Microalgae bioreactors on track for carbon capture

LNER train in red and white livery, pictured crossing stone bridge over water in countryside near Berwick.

Following trial-phase success, a major player in the UK rail sector plans to scale up a pilot project exploring the feasibility of using microalgae bioreactors to capture carbon around train stations. The plant can be up to 400 times more efficient at capturing CO2 than trees, by area and density.

Publicly-owned UK train operator London North Eastern Railway (LNER) will step up its decarbonisation commitments, taking the project to the next phase with science and technology startup Algacraft.

Carbon capture proven in the UK climate

Adopting Algacraft’s novel method for capturing carbon, the purpose of the pilot was twofold: firstly, to prove that microalgae can be successfully grown outdoors in the UK climate without the need for temperature control; and, secondly, that the system was able to capture carbon on a small scale.

Both objectives were clearly demonstrated over the course of the five-month trial period.

The next phase of the project will take place at Berwick-upon-Tweed station, and will investigate:

  • The feasibility of using disused land adjacent to the railway for the bioreactors;
  • How to scale up the microalgae production to capture carbon more efficiently.

Each bioreactor occupies roughly the same amount of land as two parking spaces, which makes railway-adjacent space an ideal option for potential deployment in densely populated areas and near stations.

Part of a flagship accelerator programme

Operative pouring water into microalgae bioreactor at trackside, with bags of green liquid, tubes and monitors on rack, station buildings behind.

The Algacraft pilot was selected as part of LNER’s flagship accelerator programme, Future Labs. The programme is designed to bring new innovative concepts to the rail industry to address key challenges — one of which is centered around building a more sustainable railway.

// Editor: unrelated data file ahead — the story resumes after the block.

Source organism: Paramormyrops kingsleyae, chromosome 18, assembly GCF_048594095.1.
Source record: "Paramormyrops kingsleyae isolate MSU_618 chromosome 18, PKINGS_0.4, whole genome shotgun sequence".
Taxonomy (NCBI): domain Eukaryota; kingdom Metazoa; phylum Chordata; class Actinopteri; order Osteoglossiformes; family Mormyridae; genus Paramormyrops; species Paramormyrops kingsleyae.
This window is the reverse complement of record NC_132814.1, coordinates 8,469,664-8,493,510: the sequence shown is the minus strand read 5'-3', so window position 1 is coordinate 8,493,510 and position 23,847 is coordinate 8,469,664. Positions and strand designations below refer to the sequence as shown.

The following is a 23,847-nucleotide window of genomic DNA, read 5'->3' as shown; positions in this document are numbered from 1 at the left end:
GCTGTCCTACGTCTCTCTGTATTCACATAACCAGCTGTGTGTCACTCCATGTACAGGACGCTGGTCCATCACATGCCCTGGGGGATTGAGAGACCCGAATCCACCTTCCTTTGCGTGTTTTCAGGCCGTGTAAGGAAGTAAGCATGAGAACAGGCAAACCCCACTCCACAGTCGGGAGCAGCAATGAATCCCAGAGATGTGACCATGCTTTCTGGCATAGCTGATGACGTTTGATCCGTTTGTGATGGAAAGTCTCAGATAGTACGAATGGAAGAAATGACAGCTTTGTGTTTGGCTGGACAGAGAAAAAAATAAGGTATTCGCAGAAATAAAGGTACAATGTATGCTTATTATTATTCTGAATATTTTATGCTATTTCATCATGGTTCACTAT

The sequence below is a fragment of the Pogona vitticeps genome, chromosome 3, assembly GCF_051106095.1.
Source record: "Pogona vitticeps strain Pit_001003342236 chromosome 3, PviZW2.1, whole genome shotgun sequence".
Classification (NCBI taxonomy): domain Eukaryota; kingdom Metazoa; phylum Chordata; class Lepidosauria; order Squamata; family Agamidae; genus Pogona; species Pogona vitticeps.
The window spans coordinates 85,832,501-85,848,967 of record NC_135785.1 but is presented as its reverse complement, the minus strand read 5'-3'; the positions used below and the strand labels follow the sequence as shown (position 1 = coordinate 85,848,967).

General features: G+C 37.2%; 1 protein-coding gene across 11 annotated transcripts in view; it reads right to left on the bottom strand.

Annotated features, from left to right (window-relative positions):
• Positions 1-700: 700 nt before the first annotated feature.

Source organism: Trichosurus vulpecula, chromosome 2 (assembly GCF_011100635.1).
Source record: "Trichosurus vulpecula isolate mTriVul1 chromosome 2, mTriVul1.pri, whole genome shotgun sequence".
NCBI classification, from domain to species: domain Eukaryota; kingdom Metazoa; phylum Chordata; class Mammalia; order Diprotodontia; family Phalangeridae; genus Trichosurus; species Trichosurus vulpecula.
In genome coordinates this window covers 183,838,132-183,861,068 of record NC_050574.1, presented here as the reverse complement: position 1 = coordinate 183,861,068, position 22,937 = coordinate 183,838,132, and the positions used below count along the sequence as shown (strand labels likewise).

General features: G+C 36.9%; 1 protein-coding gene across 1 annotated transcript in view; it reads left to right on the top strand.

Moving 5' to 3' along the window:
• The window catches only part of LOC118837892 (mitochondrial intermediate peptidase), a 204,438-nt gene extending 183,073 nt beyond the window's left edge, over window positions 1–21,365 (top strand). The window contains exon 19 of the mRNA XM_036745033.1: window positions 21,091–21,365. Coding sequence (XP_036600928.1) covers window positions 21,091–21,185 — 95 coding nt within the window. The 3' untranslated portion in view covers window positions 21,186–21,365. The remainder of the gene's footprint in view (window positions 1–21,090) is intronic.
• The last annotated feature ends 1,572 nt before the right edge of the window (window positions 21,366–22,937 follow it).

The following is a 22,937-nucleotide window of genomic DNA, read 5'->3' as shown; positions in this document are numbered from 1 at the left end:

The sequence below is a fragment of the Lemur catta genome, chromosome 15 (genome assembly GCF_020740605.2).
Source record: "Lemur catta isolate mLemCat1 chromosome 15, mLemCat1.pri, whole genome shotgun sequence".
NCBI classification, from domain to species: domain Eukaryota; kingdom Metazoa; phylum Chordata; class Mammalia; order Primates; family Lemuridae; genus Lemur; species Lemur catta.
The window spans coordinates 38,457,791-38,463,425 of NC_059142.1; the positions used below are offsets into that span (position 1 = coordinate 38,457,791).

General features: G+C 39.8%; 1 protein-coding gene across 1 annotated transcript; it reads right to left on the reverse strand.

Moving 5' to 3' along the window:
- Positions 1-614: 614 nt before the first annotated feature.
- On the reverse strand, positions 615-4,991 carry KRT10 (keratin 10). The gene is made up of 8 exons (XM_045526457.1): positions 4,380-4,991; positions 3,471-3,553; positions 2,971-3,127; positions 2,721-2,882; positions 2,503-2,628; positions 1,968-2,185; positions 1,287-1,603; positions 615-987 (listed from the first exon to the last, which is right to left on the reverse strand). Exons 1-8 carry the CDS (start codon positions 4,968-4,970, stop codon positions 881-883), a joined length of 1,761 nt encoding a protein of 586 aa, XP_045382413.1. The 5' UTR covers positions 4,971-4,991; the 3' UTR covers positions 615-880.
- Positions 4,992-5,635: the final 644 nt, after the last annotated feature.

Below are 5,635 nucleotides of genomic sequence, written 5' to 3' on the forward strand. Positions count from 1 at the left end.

The pilot project shows real promise, says Danny Gonzalez, Chief Digital and Innovation Officer, LNER:

“The LNER Future Labs programme has brought forward brilliant innovations and this project with Algacraft is no exception. We strongly believe that technology holds the key to discovering novel ways to reduce our impact on the planet. We look forward to developing our research further with Algacraft and sharing our learnings more widely.”

This research project marks a significant success in LNER’s long-term sustainability plan. Commitments include having at least two carbon neutral stations by 2025, and to be completely net zero by 2045.

In 2024, LNER will work with Algacraft to optimise the system and demonstrate that on-site microalgae production can capture more CO2 in a given area than any other plant-based solution on the market.

Publicly-owned operator on the East Coast

London North Eastern Railway (LNER) calls at more than 50 stations along almost a thousand miles on the East Coast route, including major towns and cities between London, the East Midlands, Yorkshire, the North East of England and Scotland. Its new modern Azuma fleet of diesel-electric hybrid trains continues more than a hundred years of rail transport tradition.

Publicly-owned, LNER is run by the UK Government Department for Transport (DfT). DfT took over the franchise after Virgin Trains East Coast handed it back to the government.

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